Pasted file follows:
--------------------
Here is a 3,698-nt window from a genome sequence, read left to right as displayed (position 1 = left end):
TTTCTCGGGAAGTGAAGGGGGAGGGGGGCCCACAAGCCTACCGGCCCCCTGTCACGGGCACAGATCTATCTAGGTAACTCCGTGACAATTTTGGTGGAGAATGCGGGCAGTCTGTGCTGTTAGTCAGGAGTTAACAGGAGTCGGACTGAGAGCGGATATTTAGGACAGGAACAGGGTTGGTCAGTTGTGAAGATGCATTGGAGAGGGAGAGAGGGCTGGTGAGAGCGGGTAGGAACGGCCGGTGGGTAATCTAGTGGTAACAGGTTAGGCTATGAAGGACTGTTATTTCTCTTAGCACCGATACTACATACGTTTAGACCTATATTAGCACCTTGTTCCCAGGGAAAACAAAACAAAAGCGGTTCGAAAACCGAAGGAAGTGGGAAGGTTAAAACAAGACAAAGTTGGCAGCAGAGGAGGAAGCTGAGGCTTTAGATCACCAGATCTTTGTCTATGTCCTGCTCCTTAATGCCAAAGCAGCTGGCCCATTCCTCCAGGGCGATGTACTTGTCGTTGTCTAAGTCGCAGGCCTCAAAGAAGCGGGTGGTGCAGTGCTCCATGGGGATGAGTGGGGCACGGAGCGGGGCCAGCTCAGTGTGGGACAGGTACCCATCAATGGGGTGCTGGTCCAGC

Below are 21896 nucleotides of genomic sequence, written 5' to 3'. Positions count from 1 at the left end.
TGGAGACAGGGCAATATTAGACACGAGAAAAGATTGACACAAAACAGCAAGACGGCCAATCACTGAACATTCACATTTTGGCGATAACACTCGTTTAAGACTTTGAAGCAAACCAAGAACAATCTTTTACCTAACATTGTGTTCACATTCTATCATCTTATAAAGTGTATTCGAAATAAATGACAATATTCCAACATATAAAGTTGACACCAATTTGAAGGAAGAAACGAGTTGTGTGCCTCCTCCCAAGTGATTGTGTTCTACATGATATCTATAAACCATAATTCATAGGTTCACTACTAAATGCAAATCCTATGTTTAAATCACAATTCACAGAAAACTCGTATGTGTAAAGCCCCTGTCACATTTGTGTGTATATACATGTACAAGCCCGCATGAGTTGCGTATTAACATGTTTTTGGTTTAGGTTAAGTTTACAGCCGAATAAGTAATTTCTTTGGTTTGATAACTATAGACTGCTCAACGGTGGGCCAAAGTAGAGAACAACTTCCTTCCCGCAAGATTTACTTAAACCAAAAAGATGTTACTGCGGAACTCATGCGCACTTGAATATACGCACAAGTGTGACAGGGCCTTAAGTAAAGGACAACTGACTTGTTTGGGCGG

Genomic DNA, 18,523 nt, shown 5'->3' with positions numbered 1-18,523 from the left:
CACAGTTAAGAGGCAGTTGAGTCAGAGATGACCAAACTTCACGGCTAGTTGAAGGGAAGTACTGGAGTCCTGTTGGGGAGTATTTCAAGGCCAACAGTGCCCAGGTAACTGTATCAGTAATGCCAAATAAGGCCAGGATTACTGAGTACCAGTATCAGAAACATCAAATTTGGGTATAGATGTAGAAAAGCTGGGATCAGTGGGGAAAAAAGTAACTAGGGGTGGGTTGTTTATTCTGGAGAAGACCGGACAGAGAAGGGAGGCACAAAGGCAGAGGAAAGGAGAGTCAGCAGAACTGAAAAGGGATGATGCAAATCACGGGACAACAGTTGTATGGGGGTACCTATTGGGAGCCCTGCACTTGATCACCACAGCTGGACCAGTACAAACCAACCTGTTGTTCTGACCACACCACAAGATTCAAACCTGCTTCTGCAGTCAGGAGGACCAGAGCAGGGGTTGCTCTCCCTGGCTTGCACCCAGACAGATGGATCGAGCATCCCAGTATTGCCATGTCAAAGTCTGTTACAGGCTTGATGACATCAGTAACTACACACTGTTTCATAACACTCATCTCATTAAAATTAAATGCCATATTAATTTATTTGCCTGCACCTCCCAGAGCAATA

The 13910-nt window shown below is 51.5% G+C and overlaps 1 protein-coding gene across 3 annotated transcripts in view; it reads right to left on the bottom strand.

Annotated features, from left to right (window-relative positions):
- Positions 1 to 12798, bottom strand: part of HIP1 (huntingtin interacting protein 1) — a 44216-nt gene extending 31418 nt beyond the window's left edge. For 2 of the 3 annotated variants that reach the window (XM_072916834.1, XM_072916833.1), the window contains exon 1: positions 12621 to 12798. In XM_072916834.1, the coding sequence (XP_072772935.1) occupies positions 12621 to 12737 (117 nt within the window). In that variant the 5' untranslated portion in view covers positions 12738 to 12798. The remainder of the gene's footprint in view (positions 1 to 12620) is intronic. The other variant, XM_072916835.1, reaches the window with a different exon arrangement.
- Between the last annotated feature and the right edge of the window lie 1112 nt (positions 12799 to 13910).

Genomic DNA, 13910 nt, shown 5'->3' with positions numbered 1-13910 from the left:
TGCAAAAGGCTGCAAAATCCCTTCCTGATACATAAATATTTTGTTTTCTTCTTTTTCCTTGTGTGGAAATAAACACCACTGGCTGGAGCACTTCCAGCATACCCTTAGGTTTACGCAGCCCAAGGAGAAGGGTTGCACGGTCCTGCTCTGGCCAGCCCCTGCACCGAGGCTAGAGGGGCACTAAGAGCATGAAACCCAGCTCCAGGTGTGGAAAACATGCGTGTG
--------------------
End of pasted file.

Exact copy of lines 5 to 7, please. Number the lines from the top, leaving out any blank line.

Genomic DNA, 18,523 nt, shown 5'->3' with positions numbered 1-18,523 from the left:
CACAGTTAAGAGGCAGTTGAGTCAGAGATGACCAAACTTCACGGCTAGTTGAAGGGAAGTACTGGAGTCCTGTTGGGGAGTATTTCAAGGCCAACAGTGCCCAGGTAACTGTATCAGTAATGCCAAATAAGGCCAGGATTACTGAGTACCAGTATCAGAAACATCAAATTTGGGTATAGATGTAGAAAAGCTGGGATCAGTGGGGAAAAAAGTAACTAGGGGTGGGTTGTTTATTCTGGAGAAGACCGGACAGAGAAGGGAGGCACAAAGGCAGAGGAAAGGAGAGTCAGCAGAACTGAAAAGGGATGATGCAAATCACGGGACAACAGTTGTATGGGGGTACCTATTGGGAGCCCTGCACTTGATCACCACAGCTGGACCAGTACAAACCAACCTGTTGTTCTGACCACACCACAAGATTCAAACCTGCTTCTGCAGTCAGGAGGACCAGAGCAGGGGTTGCTCTCCCTGGCTTGCACCCAGACAGATGGATCGAGCATCCCAGTATTGCCATGTCAAAGTCTGTTACAGGCTTGATGACATCAGTAACTACACACTGTTTCATAACACTCATCTCATTAAAATTAAATGCCATATTAATTTATTTGCCTGCACCTCCCAGAGCAATA

The 13910-nt window shown below is 51.5% G+C and overlaps 1 protein-coding gene across 3 annotated transcripts in view; it reads right to left on the bottom strand.